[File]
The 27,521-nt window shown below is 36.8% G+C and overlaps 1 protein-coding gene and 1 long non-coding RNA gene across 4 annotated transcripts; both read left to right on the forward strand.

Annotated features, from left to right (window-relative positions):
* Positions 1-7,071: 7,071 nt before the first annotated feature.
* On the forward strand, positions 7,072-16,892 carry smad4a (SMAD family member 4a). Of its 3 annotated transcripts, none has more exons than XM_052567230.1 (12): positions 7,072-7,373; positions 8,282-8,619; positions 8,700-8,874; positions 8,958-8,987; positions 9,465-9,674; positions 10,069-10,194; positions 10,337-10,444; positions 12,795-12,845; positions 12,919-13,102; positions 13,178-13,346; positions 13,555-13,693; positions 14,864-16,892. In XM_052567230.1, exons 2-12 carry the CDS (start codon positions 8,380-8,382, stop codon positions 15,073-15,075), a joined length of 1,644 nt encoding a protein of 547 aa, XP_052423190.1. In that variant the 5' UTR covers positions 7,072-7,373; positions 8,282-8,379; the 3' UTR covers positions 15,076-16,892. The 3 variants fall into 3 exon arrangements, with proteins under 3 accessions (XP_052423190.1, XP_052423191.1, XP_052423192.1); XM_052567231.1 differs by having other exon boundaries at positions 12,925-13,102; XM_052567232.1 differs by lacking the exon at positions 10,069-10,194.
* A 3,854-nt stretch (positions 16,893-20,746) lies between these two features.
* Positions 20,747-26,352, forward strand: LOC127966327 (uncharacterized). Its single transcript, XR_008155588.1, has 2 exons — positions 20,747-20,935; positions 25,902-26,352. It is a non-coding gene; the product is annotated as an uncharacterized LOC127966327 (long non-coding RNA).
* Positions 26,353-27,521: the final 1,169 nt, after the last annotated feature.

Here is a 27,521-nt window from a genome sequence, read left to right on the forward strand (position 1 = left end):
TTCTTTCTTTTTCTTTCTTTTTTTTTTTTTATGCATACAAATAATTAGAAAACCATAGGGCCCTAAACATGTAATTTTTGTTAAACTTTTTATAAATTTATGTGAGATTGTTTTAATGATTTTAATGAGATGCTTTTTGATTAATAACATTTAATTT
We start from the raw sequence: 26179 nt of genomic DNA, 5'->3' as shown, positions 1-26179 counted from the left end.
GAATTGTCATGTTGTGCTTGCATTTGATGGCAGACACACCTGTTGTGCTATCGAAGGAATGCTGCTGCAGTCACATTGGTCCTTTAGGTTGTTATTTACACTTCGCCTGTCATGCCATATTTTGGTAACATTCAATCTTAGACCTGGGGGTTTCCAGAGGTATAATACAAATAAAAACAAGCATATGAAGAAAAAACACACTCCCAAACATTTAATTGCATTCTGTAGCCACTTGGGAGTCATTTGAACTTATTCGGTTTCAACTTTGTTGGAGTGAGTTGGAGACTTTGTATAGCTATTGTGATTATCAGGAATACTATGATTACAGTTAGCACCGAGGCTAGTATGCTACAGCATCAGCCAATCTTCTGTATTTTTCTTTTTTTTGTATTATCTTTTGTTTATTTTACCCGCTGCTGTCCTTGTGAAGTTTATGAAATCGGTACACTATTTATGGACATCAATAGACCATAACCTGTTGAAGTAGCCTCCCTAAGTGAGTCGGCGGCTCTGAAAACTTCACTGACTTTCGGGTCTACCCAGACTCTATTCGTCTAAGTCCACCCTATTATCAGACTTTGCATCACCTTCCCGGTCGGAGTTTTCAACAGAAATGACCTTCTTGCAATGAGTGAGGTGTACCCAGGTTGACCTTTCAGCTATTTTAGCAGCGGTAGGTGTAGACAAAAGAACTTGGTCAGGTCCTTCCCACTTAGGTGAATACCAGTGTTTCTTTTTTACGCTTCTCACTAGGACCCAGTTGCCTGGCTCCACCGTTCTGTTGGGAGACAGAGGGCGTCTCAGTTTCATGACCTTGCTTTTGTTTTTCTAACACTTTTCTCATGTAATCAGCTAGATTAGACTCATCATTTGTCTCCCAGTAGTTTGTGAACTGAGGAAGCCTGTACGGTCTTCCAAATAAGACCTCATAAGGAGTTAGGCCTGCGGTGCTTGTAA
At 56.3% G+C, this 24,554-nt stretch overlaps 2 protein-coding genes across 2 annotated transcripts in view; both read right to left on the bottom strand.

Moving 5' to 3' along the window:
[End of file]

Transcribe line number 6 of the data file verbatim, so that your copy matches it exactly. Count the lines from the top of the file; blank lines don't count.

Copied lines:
* Positions 20,747-26,352, forward strand: LOC127966327 (uncharacterized). Its single transcript, XR_008155588.1, has 2 exons — positions 20,747-20,935; positions 25,902-26,352. It is a non-coding gene; the product is annotated as an uncharacterized LOC127966327 (long non-coding RNA).